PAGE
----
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GLIN==> NEMW/Great Lakes Hill Update - GL Funding



         THE WHITE HOUSE
     
                          Office of the Vice President
_____________________________________________________________________________ 
For Immediate Release                           Contact:
Monday, January 10, 2000                        (202) 456-7035
     
           VICE PRESIDENT AL GORE ANNOUNCES ADMINISTRATION WILL SEEK
                  $50 MILLION TO HELP RESTORE THE GREAT LAKES
     
     Washington, DC -- Vice President Al Gore announced today that the
Administration will propose a new $50 million initiative in its fiscal year 2001
budget to help restore the beauty and livability of our nation's Great Lakes.
     
     Under the proposal, Great Lakes communities  -- such as Detroit, Milwaukee,
Cleveland, Gary, Duluth, and Buffalo -- would be eligible for matching grants to
help them restore and protect their waterways for drinking, fishing, swimming, 
boating and urban redevelopment.
     
     "The Great Lakes are among our nation's most cherished natural treasures.
We have made tremendous progress in restoring the quality of their waters, but 
much remains to be done," said Vice President Gore.  "Today, we are proposing a 
major new partnership with Great Lakes communities to help restore their 
treasured lakes and enhance their livability.  Working together, we can continue
to improve water quality, redevelop some of our nation's oldest urban centers, 
and protect the health of millions of Americans who use and enjoy the Great 
Lakes every year."
     
     The proposed initiative would provide $50 million in matching grants to
state and local governments to clean up contaminated sediments, control 
stormwater, restore wetlands, acquire greenways and buffers, and control 
polluted runoff.  The funds would be awarded by the Environmental Protection 
Agency through a competitive grant process.  State or local governments would be
required to provide at least 40 percent of project costs, resulting in a total 
investment of more than $80 million.
     
     States or municipalities will use the funds to address existing "areas of
concern" that were defined in 1987 by the International Joint Commission -- a 
joint partnership between the United States and Canada. There are 42 designated 
"areas of concern" around the Great Lakes Basin where the aquatic environment 
has been most severely affected.  Of the 42 "areas of concern," 26 are located 
exclusively in the United States, five are in waters shared by the U.S. and 
Canada, and the remaining 12 are located exclusively in Canada.  All of these 
areas have significant water pollution problems that restrict fishing, swimming,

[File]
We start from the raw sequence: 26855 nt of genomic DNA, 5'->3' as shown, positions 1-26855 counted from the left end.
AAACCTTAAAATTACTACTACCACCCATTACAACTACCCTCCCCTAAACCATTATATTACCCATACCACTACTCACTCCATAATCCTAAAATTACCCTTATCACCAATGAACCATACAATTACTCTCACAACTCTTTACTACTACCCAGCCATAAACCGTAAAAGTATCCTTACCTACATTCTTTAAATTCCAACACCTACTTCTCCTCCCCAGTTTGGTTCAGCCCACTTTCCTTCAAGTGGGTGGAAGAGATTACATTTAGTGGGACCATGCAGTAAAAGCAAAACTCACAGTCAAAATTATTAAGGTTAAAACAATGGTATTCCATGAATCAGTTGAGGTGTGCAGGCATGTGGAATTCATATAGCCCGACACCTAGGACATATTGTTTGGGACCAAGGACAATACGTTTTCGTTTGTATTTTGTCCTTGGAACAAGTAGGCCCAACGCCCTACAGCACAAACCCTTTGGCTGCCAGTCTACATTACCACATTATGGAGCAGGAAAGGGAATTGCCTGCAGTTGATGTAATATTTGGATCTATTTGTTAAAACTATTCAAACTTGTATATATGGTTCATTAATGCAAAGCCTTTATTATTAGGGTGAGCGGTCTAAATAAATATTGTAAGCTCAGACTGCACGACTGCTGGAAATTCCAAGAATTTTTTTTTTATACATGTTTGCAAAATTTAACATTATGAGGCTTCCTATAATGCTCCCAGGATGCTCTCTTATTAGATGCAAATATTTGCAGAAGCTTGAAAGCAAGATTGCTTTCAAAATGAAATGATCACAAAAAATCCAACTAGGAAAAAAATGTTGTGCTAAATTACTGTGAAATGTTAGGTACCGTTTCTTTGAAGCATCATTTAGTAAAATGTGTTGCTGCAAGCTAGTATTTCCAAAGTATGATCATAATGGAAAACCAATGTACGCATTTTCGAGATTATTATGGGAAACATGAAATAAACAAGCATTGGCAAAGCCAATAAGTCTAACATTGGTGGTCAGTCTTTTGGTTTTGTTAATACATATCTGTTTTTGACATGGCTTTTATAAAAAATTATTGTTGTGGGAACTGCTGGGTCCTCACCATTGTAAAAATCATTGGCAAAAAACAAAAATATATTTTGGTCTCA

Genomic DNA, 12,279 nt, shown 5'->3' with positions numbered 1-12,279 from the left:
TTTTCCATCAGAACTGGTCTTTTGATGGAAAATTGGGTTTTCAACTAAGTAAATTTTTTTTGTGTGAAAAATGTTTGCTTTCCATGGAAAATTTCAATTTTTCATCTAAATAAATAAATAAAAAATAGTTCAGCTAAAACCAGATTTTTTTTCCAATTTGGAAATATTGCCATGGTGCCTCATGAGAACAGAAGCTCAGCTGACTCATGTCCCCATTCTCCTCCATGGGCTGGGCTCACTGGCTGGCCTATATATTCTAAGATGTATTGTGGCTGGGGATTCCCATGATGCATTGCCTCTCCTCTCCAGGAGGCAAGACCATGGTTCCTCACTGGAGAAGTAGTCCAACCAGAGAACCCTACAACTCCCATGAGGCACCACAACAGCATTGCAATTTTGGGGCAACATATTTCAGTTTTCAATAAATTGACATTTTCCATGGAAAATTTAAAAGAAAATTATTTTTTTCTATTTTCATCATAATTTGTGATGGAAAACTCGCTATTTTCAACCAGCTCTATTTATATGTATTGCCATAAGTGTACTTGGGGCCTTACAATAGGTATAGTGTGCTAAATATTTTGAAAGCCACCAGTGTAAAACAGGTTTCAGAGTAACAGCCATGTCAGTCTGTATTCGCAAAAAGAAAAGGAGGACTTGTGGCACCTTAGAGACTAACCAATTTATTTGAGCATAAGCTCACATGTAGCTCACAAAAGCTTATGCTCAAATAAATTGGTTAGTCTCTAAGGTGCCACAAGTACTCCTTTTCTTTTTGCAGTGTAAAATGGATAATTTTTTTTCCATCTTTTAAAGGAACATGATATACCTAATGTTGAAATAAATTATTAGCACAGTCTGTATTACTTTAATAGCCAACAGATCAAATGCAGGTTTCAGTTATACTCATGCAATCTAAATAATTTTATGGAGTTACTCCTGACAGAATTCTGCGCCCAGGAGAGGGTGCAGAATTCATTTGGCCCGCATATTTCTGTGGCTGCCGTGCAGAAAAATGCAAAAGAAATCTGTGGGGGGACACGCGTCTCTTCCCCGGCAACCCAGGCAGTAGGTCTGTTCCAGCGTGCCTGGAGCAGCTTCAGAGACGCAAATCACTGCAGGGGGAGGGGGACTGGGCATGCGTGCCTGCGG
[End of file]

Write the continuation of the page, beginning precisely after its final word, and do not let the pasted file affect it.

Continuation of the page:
boating, and use for drinking water.  Most are in older, urban communities 
confronting a range of pollution problems that detract from their livability by 
making it difficult to attract new industries and restricting access to water 
and open space.
     
     For over a decade, the governments of Canada and the United States have
been working with local governments, private industry, and community 
organizations to develop cleanup plans to restore and protect water quality in 
these 42 areas.  While virtually all of these areas have developed detailed 
restoration plans and initiated significant environmental protection efforts, 
funding shortfalls have acted as a roadblock to achieving cleanup goals.  The 
new grants proposed by the Clinton-Gore Administration would help speed 
implementation of existing cleanup plans here in the U.S. and within shared 
waters.
     
     The Environmental Protection Agency's fiscal year 2000 budget includes $17
million for research, demonstration projects and other efforts to support Great 
Lakes cleanup.  The Administration will propose continuing this funding in 
fiscal year 2001.
     
     Surrounded by rich farmlands and growing urban centers, the Great Lakes are
home to over 25 million Americans.  Many people use the Great Lakes as a source 
of drinking water.  In addition, millions enjoy the recreational opportunities 
provided by the Great Lakes each year, including boating, fishing, and 
sightseeing.  The Great Lakes also sustain a rich diversity of birds and other 
wildlife; an estimated three million birds migrate through the Great Lakes each 
year, relying on the lakes for their food and shelter.
     
     
                         Great Lakes "Areas of Concern"
Illinois: Waukegan Harbor
     
Indiana:  Grand Calumet River
     
Michigan: Clinton River
          Deer Lake
          Detroit River
          Kalamazoo River
          Manistique River
          Muskegon
          River Raisin
          Rouge River
          Saginaw River/Bay
          St. Clair River
          St. Marys River
          Torch Lake
          White Lake
     
Minnesota:   St. Louis River
     
New York: Buffalo River
          EighteenMile Creek
          Niagara River
          Oswego River/Harbor
          Rochester Embayment
          St. Lawrence River
     
Ohio:     Ashtabula River
          Black River
          Cuyahoga River
          Maumee River
     
Pennsylvania:  Presque Isle Bay
     
Wisconsin:   Lower Green Bay & Fox River
          Menominee River
          Milwaukee Estuary
          Sheboygan River
                                     # # #
          
          Rochelle Sturtevant
          Coordinator, Senate Great Lakes Task Force
          459 Russell Senate Building
          Washington, DC 20510
          Rochelle_Sturtevant@levin.senate.gov
          
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